Over the river and through the woods . . . in a one-horse open sleigh . . . On Comet on Cupid, On Donner on Blitzen. The list goes on.
Let’s face it — during the holidays, we travel in many different ways. However you do it, when you do it with a baby, especially during this time of year, travel is a challenge. So while you’re making your list and checking it twice, we’ve got some holiday travel tips to help make your holidays merry and bright.
Family First: Children respond well to things that they know, so wherever you might be going this holiday season, loop the kids in on the action. From the smallest to the tallest, get everyone involved. For your older children, give them a list – and check it twice – of items to pack, and even involve the little ones in picking out favorite toys and blankies to bring. If your children haven’t traveled before, get them excited about it! There are great books that you can find online or at your local library so that your kids understand the road trip, airplane or train you’ll be taking. Airports can be an overwhelming experience so be sure to explain so your kiddos understand. Even at a young age, they’ll enjoy the Super Hero XRay Machine, aka Security Checkpoint, the Magic Train (terminal tram) and some of the other new experiences they’ll have in an airport.
Pack Like You Won’t Be Back: We’re not really talking about suitcases so much as your carry-ons, diaper bags and whatever “on the go” bags you take along. After all, during this time of the year, travel delays aren’t just a possibility; they’re a reality. Whether you’re stuck in the airport, on a tarmac, the highway or wherever you may be, you want to be prepared. When you pack carry-ons and diaper bags, make sure you have what you need for at least one full day — including diapers, food or formula, changes of clothes, snacks and toys. Holiday delays can last a while, so be sure that your bag of tricks is full!
Early Birds: In this case, it’s not really a worm you’re after, but when traveling with children, you want to be ahead of the game. If you’re flying the friendly skies, arrive at the airport well in advance of the recommended check-in times. This allows for diaper changes, strollers through security checkpoints and everyone to get comfortable before the flight. Going by car, you want to allow extra time for potty breaks, diaper changes, feeding, or maybe just time to get out of the car seat and get some fresh air. If possible, plan your travel times when your children may be sleepy or sleeping as it makes the experience better for all.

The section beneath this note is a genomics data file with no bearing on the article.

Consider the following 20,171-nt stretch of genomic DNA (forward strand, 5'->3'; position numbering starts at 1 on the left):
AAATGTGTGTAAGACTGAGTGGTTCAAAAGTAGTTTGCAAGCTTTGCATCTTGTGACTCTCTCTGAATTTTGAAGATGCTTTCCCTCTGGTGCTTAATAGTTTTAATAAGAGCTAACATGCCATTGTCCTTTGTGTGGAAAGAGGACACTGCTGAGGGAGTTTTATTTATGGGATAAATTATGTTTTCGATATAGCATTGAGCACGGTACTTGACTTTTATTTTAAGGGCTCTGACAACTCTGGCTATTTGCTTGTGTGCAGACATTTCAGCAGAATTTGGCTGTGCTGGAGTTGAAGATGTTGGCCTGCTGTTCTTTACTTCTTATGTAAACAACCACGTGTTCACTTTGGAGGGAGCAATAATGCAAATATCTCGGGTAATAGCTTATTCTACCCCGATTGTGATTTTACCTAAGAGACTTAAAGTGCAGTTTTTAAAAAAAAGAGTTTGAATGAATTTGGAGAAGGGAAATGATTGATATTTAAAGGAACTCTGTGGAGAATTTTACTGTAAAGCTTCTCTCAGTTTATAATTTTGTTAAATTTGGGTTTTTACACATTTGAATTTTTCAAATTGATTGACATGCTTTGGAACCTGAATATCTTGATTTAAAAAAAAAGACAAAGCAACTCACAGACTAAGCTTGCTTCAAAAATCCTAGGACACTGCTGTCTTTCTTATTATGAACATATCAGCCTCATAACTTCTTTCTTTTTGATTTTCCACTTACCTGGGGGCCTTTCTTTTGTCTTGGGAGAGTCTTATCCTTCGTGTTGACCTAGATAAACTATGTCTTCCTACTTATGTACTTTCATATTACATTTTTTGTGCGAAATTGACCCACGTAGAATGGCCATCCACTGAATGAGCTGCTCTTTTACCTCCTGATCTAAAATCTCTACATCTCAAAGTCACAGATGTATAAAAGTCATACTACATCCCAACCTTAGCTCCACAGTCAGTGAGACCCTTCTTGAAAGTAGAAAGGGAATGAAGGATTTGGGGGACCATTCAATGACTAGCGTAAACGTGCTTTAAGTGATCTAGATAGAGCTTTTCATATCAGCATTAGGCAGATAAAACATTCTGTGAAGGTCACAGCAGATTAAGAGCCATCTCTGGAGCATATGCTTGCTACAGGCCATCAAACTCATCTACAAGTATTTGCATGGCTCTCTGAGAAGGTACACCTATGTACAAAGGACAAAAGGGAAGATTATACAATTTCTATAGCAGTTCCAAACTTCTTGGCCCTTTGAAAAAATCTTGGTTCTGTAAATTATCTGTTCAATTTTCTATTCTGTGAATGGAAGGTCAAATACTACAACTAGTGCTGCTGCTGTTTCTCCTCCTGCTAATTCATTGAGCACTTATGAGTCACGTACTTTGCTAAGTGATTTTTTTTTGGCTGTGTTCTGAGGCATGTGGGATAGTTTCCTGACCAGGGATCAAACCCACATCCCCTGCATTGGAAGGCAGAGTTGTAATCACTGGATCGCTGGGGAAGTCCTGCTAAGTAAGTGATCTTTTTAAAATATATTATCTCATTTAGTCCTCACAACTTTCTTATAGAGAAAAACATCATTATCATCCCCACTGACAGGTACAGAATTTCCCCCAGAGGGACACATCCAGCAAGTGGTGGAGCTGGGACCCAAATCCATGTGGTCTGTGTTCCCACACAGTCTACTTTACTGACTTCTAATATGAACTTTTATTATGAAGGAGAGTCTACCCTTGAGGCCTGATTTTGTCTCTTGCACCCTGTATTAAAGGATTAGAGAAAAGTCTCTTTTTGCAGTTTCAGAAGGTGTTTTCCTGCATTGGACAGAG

Build in Breaks: While some families can do it, most prefer not to drive through the night or go full-steam ahead with no stopping. Rather, build in some down-time. Stop for a real meal and get out of the car, rather than doing the drive-thru and tossing fries throughout your car. Take advantage of a layover or a long delay to move around, maybe get some food. Definitely plan for the bathroom and, if you have babies or toddlers, some outfits and diaper changing, even a chance to put on PJs for the last leg. It may make your trip a bit longer, but you’ll enjoy it more and feel better when you arrive.
Attitude is Everything: Let’s face it. Traveling during the holidays is hard but when you factor in kids, “hard” can take on a completely new meaning. While planning and preparation are key, so much of a successful trip comes down to attitude. Be patient, be courteous and keep your sense of humor. That flight attendant you snarl at could be the person who offers to hold your baby; the car in front of you at the stoplight could give you a parking spot at the next restaurant. This time of the year, everyone’s trying to get somewhere and it just doesn’t pay to get yourself all worked up. Rather, relax and try to enjoy the experience. Today’s fiascos will be tomorrow’s memories – and believe me, they’ll make you smile.
Safety First: All too often, it’s easier to cut corners than to play it safe. Do you really need car seats for the rental vehicle? Can’t the baby sleep in the middle of the hotel’s double bed? Do you really need to childproof the outlets at your in-laws? It might be an extra hassle or expense but make sure your children are safe while you travel –and then when you arrive. Be extra vigilant with your children in different surroundings and settings. Simple things like a chafing dish within hands reach, full wineglasses on end tables, light-up Christmas villages and extension cords or just new stairs can be holiday hazards. So even though it’s vacation, parenting duties don’t really end!
Regardless of where you go this holiday, happy and safe travels. The lost luggage, changing diapers in the drive thru, airport delays and traffic jams will all blend together with the exciting arrivals, holiday activities and family that you enjoy. And that, my friends, is what makes the moments you’ll remember a lifetime.